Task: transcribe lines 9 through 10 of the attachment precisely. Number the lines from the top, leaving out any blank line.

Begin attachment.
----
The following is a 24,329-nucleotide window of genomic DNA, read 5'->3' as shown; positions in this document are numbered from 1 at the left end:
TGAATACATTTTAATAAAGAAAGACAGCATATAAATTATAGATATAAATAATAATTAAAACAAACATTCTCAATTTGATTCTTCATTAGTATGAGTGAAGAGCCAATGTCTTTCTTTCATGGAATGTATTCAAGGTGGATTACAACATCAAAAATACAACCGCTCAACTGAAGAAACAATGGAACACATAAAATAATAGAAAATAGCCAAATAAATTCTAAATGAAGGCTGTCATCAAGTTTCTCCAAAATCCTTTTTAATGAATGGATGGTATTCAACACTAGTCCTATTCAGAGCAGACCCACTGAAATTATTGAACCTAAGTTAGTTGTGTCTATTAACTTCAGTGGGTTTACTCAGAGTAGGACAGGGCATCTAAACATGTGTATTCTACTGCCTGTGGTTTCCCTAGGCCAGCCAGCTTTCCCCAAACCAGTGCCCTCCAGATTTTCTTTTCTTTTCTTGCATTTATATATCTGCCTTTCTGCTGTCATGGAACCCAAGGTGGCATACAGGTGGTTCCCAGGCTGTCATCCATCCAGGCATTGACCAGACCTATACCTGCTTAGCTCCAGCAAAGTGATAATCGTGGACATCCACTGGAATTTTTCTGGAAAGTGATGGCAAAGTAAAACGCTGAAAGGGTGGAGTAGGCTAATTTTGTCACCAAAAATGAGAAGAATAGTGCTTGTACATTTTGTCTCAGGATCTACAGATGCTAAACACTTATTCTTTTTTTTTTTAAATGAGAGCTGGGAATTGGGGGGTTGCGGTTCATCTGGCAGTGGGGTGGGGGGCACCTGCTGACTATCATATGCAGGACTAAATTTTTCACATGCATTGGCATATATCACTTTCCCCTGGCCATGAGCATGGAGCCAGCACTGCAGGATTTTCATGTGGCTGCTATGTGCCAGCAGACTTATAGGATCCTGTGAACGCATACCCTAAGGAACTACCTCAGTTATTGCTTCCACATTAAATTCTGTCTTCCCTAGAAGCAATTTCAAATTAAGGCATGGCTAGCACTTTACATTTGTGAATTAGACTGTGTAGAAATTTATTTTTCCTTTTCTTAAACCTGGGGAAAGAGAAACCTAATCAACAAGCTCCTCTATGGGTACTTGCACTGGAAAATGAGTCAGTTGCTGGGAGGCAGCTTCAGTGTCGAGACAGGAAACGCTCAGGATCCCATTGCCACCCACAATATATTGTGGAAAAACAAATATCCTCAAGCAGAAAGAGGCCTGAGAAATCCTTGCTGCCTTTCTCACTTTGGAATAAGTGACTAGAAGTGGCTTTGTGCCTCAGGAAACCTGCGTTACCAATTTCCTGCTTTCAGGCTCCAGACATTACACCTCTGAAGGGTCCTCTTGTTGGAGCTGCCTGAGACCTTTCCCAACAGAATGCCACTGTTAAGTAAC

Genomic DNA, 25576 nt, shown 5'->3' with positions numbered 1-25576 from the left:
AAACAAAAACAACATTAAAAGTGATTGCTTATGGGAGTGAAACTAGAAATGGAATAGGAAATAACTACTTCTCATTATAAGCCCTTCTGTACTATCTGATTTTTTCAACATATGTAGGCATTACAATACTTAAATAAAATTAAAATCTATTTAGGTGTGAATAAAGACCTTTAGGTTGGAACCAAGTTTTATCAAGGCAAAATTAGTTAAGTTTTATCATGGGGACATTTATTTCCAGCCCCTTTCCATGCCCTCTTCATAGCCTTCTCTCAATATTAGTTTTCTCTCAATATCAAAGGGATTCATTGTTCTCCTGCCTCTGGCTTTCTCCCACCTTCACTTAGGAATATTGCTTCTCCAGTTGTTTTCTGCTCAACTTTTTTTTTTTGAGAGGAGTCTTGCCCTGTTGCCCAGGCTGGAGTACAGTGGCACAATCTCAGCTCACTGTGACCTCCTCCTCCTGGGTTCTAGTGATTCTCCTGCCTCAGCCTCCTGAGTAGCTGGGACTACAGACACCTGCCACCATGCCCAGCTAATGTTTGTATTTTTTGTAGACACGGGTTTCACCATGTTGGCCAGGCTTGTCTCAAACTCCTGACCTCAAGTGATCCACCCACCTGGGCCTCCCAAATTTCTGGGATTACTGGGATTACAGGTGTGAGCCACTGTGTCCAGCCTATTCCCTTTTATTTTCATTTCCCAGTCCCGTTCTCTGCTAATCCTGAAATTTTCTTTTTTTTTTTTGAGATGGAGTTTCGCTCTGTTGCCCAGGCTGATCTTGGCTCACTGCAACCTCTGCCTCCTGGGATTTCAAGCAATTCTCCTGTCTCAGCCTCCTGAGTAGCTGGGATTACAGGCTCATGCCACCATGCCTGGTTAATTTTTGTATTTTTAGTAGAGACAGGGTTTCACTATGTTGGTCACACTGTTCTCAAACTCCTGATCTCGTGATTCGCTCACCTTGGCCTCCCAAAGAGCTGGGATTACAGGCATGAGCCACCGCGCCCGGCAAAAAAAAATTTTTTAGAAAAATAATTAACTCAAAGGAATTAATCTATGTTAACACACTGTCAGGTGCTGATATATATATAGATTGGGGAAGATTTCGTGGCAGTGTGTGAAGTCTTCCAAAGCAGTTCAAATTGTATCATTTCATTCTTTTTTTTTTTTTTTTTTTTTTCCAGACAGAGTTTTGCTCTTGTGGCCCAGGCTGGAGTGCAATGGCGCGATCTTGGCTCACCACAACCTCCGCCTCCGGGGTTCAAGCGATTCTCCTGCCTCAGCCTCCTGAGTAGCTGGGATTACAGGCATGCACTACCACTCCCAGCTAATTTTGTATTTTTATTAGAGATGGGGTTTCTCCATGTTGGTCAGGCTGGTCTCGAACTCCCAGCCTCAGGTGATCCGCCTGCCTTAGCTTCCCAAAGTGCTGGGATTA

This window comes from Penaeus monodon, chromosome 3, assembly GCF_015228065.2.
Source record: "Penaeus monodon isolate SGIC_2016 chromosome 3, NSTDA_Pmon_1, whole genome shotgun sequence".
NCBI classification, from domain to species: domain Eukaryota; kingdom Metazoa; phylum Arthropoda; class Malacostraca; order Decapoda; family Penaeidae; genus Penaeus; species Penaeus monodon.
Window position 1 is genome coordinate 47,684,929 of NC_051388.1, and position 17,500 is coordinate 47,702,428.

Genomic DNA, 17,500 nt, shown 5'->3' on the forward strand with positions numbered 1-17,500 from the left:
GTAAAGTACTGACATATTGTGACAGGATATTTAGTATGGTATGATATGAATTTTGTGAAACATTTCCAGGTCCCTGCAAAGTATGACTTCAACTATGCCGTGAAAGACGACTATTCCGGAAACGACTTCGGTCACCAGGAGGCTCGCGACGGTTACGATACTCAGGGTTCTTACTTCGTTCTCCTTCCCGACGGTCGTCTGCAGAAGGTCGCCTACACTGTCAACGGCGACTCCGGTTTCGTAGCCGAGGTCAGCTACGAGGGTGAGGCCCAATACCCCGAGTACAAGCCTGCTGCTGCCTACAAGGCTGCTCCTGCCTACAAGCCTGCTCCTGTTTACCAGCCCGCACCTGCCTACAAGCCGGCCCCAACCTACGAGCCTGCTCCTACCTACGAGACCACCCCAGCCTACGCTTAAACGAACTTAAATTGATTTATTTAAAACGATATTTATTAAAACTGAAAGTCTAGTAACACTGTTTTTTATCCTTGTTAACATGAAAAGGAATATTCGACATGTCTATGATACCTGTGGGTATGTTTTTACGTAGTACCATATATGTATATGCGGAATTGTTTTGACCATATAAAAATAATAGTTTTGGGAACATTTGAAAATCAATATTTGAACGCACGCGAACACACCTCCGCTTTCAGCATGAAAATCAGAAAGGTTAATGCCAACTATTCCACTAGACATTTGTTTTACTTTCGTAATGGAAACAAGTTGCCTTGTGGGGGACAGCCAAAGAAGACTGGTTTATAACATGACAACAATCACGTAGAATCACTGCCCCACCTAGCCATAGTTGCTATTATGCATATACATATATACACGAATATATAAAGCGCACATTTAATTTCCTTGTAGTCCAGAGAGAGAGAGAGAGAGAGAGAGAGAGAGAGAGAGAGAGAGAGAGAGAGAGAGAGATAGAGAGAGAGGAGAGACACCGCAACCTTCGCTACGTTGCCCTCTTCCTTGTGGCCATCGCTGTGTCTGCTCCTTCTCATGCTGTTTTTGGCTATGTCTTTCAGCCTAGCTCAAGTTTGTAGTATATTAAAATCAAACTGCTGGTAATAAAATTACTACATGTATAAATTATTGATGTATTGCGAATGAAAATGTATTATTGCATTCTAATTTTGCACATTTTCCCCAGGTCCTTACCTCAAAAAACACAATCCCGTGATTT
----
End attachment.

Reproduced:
Genomic DNA, 17,500 nt, shown 5'->3' on the forward strand with positions numbered 1-17,500 from the left:
GTAAAGTACTGACATATTGTGACAGGATATTTAGTATGGTATGATATGAATTTTGTGAAACATTTCCAGGTCCCTGCAAAGTATGACTTCAACTATGCCGTGAAAGACGACTATTCCGGAAACGACTTCGGTCACCAGGAGGCTCGCGACGGTTACGATACTCAGGGTTCTTACTTCGTTCTCCTTCCCGACGGTCGTCTGCAGAAGGTCGCCTACACTGTCAACGGCGACTCCGGTTTCGTAGCCGAGGTCAGCTACGAGGGTGAGGCCCAATACCCCGAGTACAAGCCTGCTGCTGCCTACAAGGCTGCTCCTGCCTACAAGCCTGCTCCTGTTTACCAGCCCGCACCTGCCTACAAGCCGGCCCCAACCTACGAGCCTGCTCCTACCTACGAGACCACCCCAGCCTACGCTTAAACGAACTTAAATTGATTTATTTAAAACGATATTTATTAAAACTGAAAGTCTAGTAACACTGTTTTTTATCCTTGTTAACATGAAAAGGAATATTCGACATGTCTATGATACCTGTGGGTATGTTTTTACGTAGTACCATATATGTATATGCGGAATTGTTTTGACCATATAAAAATAATAGTTTTGGGAACATTTGAAAATCAATATTTGAACGCACGCGAACACACCTCCGCTTTCAGCATGAAAATCAGAAAGGTTAATGCCAACTATTCCACTAGACATTTGTTTTACTTTCGTAATGGAAACAAGTTGCCTTGTGGGGGACAGCCAAAGAAGACTGGTTTATAACATGACAACAATCACGTAGAATCACTGCCCCACCTAGCCATAGTTGCTATTATGCATATACATATATACACGAATATATAAAGCGCACATTTAATTTCCTTGTAGTCCAGAGAGAGAGAGAGAGAGAGAGAGAGAGAGAGAGAGAGAGAGAGAGAGAGAGAGAGATAGAGAGAGAGGAGAGACACCGCAACCTTCGCTACGTTGCCCTCTTCCTTGTGGCCATCGCTGTGTCTGCTCCTTCTCATGCTGTTTTTGGCTATGTCTTTCAGCCTAGCTCAAGTTTGTAGTATATTAAAATCAAACTGCTGGTAATAAAATTACTACATGTATAAATTATTGATGTATTGCGAATGAAAATGTATTATTGCATTCTAATTTTGCACATTTTCCCCAGGTCCTTACCTCAAAAAACACAATCCCGTGATTT